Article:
Which writers inspire you and why? 

My all-time favourite travel writer is Jan Morris.

I read her earliest books about Oxford and Spain (when she was James) and was inspired to write about the places I loved. I was thrilled to have met her about 20 years ago in Wales.

What do you aspire to achieve as a writer? 

To keep opening people’s eyes and touching their hearts. I have been writing travel pieces for almost 50 years now. I still get a thrill seeing someplace new, or returning to places I love, and letting others know about my experiences. I used to write guidebooks, and always enjoy seeing people read my words and maybe make better travel choices than they otherwise would have.

It’s a tough industry, what do you see as its biggest challenges? 

Everybody seems to write about their trips on social media, usually for free. You have to find a way to get noticed, and do things better than most. And keep your day job. Making a good living, aside from the travel ops, is difficult.

What about its opportunities? 

I have seen the world, places I’m sure I never otherwise would have, often without having to pay for the trips. I have met and become friends with people from many countries, and have become a more broad-minded and interesting person because of my travels. Plus I have found lots of well-priced tchotckes to decorate my home.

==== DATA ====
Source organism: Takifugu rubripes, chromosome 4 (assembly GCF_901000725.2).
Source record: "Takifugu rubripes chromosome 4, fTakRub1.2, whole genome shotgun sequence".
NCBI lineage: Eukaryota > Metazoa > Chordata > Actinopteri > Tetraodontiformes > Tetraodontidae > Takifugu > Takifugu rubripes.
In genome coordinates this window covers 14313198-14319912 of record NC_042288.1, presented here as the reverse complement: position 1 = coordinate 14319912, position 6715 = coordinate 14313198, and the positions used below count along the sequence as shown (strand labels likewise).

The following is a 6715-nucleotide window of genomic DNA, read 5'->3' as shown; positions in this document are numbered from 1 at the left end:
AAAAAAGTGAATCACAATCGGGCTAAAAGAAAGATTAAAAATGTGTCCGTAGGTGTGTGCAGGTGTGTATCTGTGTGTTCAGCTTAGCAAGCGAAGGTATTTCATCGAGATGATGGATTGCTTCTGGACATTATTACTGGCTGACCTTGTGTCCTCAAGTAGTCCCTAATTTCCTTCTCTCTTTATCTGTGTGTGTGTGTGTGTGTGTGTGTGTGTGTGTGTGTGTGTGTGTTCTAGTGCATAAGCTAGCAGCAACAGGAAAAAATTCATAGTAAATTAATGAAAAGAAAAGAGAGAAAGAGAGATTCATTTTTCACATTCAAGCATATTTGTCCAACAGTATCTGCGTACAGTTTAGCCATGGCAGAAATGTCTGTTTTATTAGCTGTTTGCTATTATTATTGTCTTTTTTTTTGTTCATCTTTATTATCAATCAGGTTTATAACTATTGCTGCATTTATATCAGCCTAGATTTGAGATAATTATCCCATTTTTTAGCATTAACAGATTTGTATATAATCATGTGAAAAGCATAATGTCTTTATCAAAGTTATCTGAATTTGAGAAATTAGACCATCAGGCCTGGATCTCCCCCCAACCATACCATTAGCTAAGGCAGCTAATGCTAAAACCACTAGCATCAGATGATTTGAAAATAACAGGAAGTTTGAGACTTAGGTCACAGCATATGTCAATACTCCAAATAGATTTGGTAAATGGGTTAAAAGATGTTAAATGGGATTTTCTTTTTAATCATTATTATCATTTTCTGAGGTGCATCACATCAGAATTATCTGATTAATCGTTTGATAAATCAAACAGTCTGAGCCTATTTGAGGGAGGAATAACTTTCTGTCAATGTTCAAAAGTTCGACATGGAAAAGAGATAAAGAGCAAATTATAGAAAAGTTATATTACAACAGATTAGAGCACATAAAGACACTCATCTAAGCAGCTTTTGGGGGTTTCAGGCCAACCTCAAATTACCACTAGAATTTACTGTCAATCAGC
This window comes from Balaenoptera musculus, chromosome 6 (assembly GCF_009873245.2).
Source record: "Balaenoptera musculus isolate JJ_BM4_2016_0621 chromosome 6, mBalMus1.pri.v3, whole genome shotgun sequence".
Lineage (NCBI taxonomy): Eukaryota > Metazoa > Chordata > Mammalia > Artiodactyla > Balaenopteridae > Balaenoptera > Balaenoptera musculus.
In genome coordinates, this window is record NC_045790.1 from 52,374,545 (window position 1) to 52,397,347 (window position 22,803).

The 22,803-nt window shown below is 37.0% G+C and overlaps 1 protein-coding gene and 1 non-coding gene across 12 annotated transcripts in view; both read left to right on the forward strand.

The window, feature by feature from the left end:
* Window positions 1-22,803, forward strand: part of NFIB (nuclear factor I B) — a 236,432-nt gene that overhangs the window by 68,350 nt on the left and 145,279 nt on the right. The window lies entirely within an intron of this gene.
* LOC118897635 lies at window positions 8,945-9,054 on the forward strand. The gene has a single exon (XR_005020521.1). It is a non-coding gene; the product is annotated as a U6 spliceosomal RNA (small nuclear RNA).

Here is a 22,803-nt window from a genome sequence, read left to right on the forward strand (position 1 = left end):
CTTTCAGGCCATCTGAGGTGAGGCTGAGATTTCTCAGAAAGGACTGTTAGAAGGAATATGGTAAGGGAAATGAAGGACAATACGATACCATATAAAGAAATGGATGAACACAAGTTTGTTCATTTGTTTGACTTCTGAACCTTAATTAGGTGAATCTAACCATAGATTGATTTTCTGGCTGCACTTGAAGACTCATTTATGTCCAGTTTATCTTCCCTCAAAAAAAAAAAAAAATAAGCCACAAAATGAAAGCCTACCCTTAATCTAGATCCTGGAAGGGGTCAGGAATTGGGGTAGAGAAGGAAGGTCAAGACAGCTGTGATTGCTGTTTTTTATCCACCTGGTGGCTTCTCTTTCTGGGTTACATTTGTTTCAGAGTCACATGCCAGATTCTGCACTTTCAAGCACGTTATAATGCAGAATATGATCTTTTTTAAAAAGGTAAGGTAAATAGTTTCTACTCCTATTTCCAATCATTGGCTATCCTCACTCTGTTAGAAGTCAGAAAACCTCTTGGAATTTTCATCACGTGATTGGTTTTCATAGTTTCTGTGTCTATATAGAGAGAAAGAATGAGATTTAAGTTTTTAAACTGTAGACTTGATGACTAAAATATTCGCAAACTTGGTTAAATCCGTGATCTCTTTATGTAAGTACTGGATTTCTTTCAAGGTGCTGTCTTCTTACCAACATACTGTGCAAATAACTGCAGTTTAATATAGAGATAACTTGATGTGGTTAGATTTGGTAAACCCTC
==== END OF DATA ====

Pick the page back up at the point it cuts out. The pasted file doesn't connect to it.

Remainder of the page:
Are there destinations you are particularly keen to visit and write about?

My bucket list is pretty much crossed off. I would still like to visit Iran because of the beautiful architecture, the food and the people, who are known to be friendly; the gorilla reserves in Rwanda, because I love interacting with animals; and New Guinea, mostly because of the photos I could take. Whether I will be able to do all that is another story.

Do you have a website where people can find out more about you?

I post five times a month at Forbes.

If you weren’t a travel writer what would you like to be? 

Over the years I’ve fantasised about doing varied things, including city planner, architect, interior designer, chef, screenwriter. I daydream like Walter Mitty. But aside from the pay, I already have the best profession I can think of, and I’m so grateful that I have been able to continue doing it for so long.

Is there anything else you’d like to say to Manned Up readers?

Do what you love, if you can. Don’t wait. Appreciate all the world, and different cultures. Travel is humbling.

Palm Tree, Ocean, Tropical Paradise

Want a book to read beneath a palm tree. How about one of Lea Lane’s?

Got any questions for travel writers? If so, drop us a line or comment below, and MannedUp will try to get answers.

The (purely illustrative) travel photographs on this post are the work of Why Eye Photography.


Disclosure: This post includes affiliate links to publications sold via the Amazon website.